For those of us looking to meet our health and fitness goals there are many eating plans from which to choose. Take your pick! Paleo, Vegan, Mediterranean, Whole30, DASH, Raw, Keto . . . to name just a few. Each plan comes with its own set of promises of what you will accomplish through it . . . and plenty of limitations and restrictions.
One factor that everyone can agree on, however, is that it is beneficial to eat more fruits and vegetables. (However, the quantity and type of fruit and vegetable is still up for much debate depending on the diet.) With our busy lives, it is far too easy to de-prioritize produce. Chopping and prepping fruits and vegetables is time-consuming and labor-intensive. Even with more widely available prepared fresh and frozen options, other food types are more convenient to obtain and consume.
I was raised as a vegetarian and grew up eating fresh fruits and vegetables every single day. Yet in times in my life, and especially the last few years, I found myself minimizing my produce intake in favor of more convenient food choices such as dairy, grains, protein—and bread. Bring on the bread! Interestingly enough, it required a stint on one of the most restrictive eating plans to remind me of the importance of fresh produce—and lots of it—as part of my daily nutritional intake.
I participated in the Whole30 program for thirty days plus a ten-day food reintroduction period, and it was an eye-opening experience!
Whole30 strictly prohibits sugar, alcohol, grains, legumes (including soy and peanut butter) or dairy. That leaves you eating meat, seafood, eggs, vegetables fruit and natural fats. But within the Whole30 framework I was even more restricted since I don’t eat meat or poultry. This left me with few options: seafood, eggs, vegetables, fruit and natural fats. Literally, that was it, for 30 days. Believe me, I know it sounds ridiculous! But not only did I achieve a successful 30 days, I thrived, without feeling hungry or deprived.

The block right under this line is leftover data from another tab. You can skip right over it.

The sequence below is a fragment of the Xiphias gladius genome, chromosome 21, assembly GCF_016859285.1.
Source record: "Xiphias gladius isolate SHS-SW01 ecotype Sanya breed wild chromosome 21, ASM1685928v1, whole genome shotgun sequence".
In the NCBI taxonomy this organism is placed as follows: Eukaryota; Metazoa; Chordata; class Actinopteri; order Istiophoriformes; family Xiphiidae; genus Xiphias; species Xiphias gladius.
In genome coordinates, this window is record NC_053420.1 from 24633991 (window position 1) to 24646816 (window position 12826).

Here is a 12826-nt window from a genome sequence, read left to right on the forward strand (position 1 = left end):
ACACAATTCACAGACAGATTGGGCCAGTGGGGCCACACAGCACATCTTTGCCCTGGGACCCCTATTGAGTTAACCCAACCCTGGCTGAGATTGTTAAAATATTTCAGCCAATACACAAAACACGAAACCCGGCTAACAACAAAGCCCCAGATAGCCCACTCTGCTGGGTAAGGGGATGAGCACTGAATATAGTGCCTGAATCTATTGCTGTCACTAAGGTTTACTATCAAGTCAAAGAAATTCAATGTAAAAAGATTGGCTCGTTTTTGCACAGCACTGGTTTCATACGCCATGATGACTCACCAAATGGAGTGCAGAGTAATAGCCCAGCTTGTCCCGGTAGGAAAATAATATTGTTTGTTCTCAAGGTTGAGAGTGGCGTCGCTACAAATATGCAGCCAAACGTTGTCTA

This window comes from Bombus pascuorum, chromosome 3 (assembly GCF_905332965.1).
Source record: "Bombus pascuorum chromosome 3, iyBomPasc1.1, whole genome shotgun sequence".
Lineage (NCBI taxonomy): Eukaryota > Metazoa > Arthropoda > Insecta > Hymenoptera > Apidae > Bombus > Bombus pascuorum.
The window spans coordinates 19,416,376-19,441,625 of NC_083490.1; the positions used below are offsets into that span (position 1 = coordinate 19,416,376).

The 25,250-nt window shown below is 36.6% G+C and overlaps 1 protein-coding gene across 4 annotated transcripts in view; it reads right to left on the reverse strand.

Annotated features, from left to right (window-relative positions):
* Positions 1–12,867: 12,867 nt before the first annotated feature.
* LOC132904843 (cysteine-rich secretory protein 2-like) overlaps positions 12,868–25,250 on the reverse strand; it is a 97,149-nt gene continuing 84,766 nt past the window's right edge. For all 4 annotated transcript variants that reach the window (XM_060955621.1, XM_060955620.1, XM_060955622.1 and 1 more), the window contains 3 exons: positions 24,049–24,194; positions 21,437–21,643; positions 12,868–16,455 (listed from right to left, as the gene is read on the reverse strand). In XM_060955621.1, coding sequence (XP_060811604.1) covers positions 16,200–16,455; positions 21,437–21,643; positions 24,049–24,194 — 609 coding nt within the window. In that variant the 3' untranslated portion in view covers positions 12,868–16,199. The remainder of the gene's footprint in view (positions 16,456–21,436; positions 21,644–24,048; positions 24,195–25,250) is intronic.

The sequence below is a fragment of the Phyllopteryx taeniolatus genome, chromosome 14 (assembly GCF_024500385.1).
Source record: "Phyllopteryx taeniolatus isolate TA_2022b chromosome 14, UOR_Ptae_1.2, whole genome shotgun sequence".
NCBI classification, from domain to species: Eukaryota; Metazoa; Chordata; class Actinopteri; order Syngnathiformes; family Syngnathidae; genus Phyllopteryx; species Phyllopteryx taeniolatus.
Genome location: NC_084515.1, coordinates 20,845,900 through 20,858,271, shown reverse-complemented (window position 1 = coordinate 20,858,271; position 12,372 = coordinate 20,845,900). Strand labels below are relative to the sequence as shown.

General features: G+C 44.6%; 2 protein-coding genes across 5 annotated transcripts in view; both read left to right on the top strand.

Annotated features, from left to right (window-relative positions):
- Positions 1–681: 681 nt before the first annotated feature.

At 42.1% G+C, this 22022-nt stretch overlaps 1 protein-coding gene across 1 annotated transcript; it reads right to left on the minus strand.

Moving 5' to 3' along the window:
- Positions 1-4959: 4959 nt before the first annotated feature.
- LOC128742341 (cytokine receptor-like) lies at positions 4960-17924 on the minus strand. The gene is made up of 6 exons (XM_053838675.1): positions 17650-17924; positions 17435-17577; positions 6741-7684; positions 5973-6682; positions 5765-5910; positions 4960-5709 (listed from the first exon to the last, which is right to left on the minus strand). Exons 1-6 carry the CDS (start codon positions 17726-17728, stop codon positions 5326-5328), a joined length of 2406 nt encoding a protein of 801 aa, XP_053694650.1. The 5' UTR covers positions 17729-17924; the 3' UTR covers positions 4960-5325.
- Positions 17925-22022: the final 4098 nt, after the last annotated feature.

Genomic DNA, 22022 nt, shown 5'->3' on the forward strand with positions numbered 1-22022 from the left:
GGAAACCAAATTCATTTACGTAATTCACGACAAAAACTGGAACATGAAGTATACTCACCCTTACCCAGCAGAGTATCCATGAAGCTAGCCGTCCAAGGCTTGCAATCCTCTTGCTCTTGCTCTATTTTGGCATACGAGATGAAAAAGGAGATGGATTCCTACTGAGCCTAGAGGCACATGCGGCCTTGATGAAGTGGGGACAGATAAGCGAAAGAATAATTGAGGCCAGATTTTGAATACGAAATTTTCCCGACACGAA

A simple online search will yield multiple glowing testimonials about the results of Whole30. Sure, I experienced some positive results like I lost a few pounds and that sort of thing, but what Whole30 really did for me was bring me back to the basics:
Prioritizing whole unprocessed foods (fruits and vegetables) in my diet.
Cooking as a crucial form of caring for myself.
Prioritizing my health and wellbeing (I had compelling reasons to try this type of diet at this time.)
Setting goals and seeing them through even though it wasn’t always easy.
Those results are not just a short-term consequence of depriving myself for 30 days, they are, for me, how I want to live and eat in the long-term. I didn’t discover any of this on Whole30. I got a welcome reminder!
If you are thinking of doing something like Whole30, know that it requires a significant commitment and a certain degree of discipline and endurance. It might be the right decision for you at some point depending on your goals. Or, right now, you could make a conscious choice to make small improvements in your eating every day to support your health and well-being:
Add vegetables and fruit to every meal
Choose less-processed foods
Carve out some time to prep produce—a little effort goes a long way
If you think a certain food type doesn’t agree with you, don’t eat it
Use available tools to make cooking and prepping faster and easier or invest in something new—food processor, blender, knife or chopping board, for example
Unless you love to cook, keep it simple (I enjoyed making the Whole30 recipes because they call for minimal ingredients)
Pay more attention to the signals your body is sending and choose accordingly
Be kinder and more forgiving to yourself
In my work as a fitness professional I feel there is a place for short-term restriction to jump-start long-term goals. But as a strong believer in moderation and long-term lifestyle change vs extreme deprivation and unsustainable nutritional restrictions, it is highly unlikely I will restrict myself to that extent ever again. No way am I giving up half & half in my coffee again! Defaulting to protein, vegetables and fruit as the foundation of a well-balanced diet? I can do that. And I heartily recommend it!
Previously published on My Edmonds News